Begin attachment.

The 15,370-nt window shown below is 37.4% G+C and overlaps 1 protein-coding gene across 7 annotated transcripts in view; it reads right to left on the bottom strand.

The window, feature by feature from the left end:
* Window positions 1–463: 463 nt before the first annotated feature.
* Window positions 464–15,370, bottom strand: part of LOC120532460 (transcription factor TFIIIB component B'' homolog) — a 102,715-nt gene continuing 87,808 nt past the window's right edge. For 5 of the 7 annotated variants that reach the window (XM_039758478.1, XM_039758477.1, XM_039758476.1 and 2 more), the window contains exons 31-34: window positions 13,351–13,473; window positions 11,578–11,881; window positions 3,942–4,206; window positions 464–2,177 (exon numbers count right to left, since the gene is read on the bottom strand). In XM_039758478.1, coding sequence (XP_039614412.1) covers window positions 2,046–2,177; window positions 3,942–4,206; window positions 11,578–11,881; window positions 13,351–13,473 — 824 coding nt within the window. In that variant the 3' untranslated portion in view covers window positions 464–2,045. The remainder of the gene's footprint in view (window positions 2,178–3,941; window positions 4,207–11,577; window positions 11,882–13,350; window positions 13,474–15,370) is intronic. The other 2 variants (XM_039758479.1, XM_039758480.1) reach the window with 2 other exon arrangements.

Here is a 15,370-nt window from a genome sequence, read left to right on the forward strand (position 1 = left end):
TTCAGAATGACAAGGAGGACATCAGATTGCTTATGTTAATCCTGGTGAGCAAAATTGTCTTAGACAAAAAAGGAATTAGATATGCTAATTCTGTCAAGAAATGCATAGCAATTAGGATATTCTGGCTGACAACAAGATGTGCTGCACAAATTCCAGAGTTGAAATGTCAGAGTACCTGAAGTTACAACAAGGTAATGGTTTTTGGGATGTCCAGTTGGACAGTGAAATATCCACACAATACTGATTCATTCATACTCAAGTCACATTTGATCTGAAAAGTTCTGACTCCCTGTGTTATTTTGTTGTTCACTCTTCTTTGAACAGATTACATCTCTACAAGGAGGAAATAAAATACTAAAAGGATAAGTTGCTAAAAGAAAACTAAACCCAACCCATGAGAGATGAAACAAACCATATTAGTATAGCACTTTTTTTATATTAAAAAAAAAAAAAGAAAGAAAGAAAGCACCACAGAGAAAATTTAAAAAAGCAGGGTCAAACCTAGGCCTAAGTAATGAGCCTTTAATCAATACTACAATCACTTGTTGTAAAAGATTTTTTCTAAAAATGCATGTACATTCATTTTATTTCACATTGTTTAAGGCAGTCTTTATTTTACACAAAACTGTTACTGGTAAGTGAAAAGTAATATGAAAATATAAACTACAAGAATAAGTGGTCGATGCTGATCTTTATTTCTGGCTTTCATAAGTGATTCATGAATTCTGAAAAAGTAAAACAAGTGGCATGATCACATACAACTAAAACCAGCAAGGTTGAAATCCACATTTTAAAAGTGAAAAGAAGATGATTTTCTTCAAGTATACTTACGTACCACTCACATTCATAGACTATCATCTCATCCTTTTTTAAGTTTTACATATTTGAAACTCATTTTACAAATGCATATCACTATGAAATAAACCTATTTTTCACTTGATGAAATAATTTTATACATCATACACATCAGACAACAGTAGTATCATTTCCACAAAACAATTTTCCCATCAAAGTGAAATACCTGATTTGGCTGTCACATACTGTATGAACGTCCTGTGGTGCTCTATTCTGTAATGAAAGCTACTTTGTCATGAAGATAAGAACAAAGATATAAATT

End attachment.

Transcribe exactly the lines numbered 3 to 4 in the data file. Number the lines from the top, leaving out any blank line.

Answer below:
* Window positions 1–463: 463 nt before the first annotated feature.
* Window positions 464–15,370, bottom strand: part of LOC120532460 (transcription factor TFIIIB component B'' homolog) — a 102,715-nt gene continuing 87,808 nt past the window's right edge. For 5 of the 7 annotated variants that reach the window (XM_039758478.1, XM_039758477.1, XM_039758476.1 and 2 more), the window contains exons 31-34: window positions 13,351–13,473; window positions 11,578–11,881; window positions 3,942–4,206; window positions 464–2,177 (exon numbers count right to left, since the gene is read on the bottom strand). In XM_039758478.1, coding sequence (XP_039614412.1) covers window positions 2,046–2,177; window positions 3,942–4,206; window positions 11,578–11,881; window positions 13,351–13,473 — 824 coding nt within the window. In that variant the 3' untranslated portion in view covers window positions 464–2,045. The remainder of the gene's footprint in view (window positions 2,178–3,941; window positions 4,207–11,577; window positions 11,882–13,350; window positions 13,474–15,370) is intronic. The other 2 variants (XM_039758479.1, XM_039758480.1) reach the window with 2 other exon arrangements.